For instance, when Singh avoids methane emissions from his rice cultivation or sequesters carbon in the soil by not tilling it, he can generate one carbon credit per acre.

Grow Indigo measures this carbon storage over a period using a combination of sampling methods and satellite monitoring, and then has it checked by a third-party auditor.

Once verified and entered on a recognised registry, the credits are available for purchase by buyers who want to offset their own carbon emissions, such as corporations or individuals.

For example, a multinational company could buy the credits to compensate for the emissions of its employees' air travel.

Generally, the price of one credit — depending on its quality — ranges between $2 and $50 on the voluntary carbon market, said Umang Agarwal, head of carbon and sustainable produce at Grow Indigo.

Agarwal said he hoped Indigo Agriculture’s strict methodology would allow the Indian credits to fetch a high price, with farmers set to receive 75% of the revenue compared to the 35%-45% share offered by some companies in India.

“If the money for carbon credits comes, good — otherwise I am happy with the yield gains through new methods,” said Gurucharan Singh Bhuttar, another farmer cultivating wheat and rice on 24.2ha in Karnal district.

Bhuttar, who signed up with Grow Indigo about four years ago, said his wheat yield has increased after switching to the zero-till method, bringing in additional income of about 500,000 rupees ($6,000) per year as well as lower cultivation costs.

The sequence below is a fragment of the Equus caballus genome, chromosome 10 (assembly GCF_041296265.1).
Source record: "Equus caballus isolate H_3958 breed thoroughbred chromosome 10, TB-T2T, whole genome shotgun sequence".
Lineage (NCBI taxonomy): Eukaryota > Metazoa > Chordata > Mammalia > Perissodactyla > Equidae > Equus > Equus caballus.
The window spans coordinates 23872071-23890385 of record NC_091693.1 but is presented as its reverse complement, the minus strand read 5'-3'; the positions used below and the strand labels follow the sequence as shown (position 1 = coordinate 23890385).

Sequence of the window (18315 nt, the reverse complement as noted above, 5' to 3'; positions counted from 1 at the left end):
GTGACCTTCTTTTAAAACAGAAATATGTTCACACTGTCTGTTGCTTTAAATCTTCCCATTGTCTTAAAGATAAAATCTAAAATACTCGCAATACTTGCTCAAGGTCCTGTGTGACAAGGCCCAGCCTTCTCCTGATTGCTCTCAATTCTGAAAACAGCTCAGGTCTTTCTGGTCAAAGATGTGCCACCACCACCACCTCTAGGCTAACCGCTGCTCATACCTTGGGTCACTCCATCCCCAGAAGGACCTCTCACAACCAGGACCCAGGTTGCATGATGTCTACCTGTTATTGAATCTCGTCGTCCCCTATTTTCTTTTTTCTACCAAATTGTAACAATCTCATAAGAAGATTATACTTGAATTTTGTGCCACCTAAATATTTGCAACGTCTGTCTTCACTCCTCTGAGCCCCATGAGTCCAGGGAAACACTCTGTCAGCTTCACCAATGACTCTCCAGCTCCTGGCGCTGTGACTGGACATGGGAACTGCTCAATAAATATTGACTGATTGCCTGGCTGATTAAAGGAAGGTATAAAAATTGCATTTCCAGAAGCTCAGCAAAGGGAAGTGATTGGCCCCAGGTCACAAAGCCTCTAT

Carbon credits from agriculture are still a nascent market globally, according to Ecosystem Marketplace, an international repository of information on payments for ecosystem services.

Its figures show that in 2021, 500-million carbon credits were traded globally, valued at $2bn. Of those, agriculture credits accounted for only 1-million, or about 0.2%.

Indian developers have yet to sell any farm offsets on the international carbon market, but Grow Indigo predicts they could grow into a $5bn-$7bn market in India in a decade.

Doubts over climate benefits

Globally, the voluntary carbon market has come under fire over the integrity of its contribution to the fight against warming.

Failings identified by researchers include emissions reduction claims that are temporary or were already happening, displacement of the emissions to other sites, exaggerated climate benefits and projects that would take place even without finance from the carbon market.

In the case of India, a recent analysis from the Centre for Science and Environment (CSE), a Delhi-based think-tank, noted that the sale price of credits is “at times inflated and at times it is so low that the project becomes unviable”.

In some cases, the CSE found that a project had issued too many credits or had not resulted in the changes claimed on the ground. People who provided land and labour were not fairly compensated and project-related information was not transparent, it said in a report.

“I have never personally seen such a shroud of secrecy as I found in this market,” CSE’s director-general Sunita Narain told the report’s launch.

“The entire purpose of these markets seems to serve the interests of project developers, buyers and intermediaries and not the mitigation of emissions,” she added, calling for a floor price of $30 per credit.

Governments should consider these lessons when they meet at the COP28 UN climate conference in December to discuss the rules for global carbon markets, Narain added.

Back in Karnal district, meanwhile, Singh is enthusiastically awaiting the first reward for his new eco-friendly approach.

“If one farmer receives these carbon credit payments, others will not need much convincing to join,” he said.

Thomson Reuters Foundation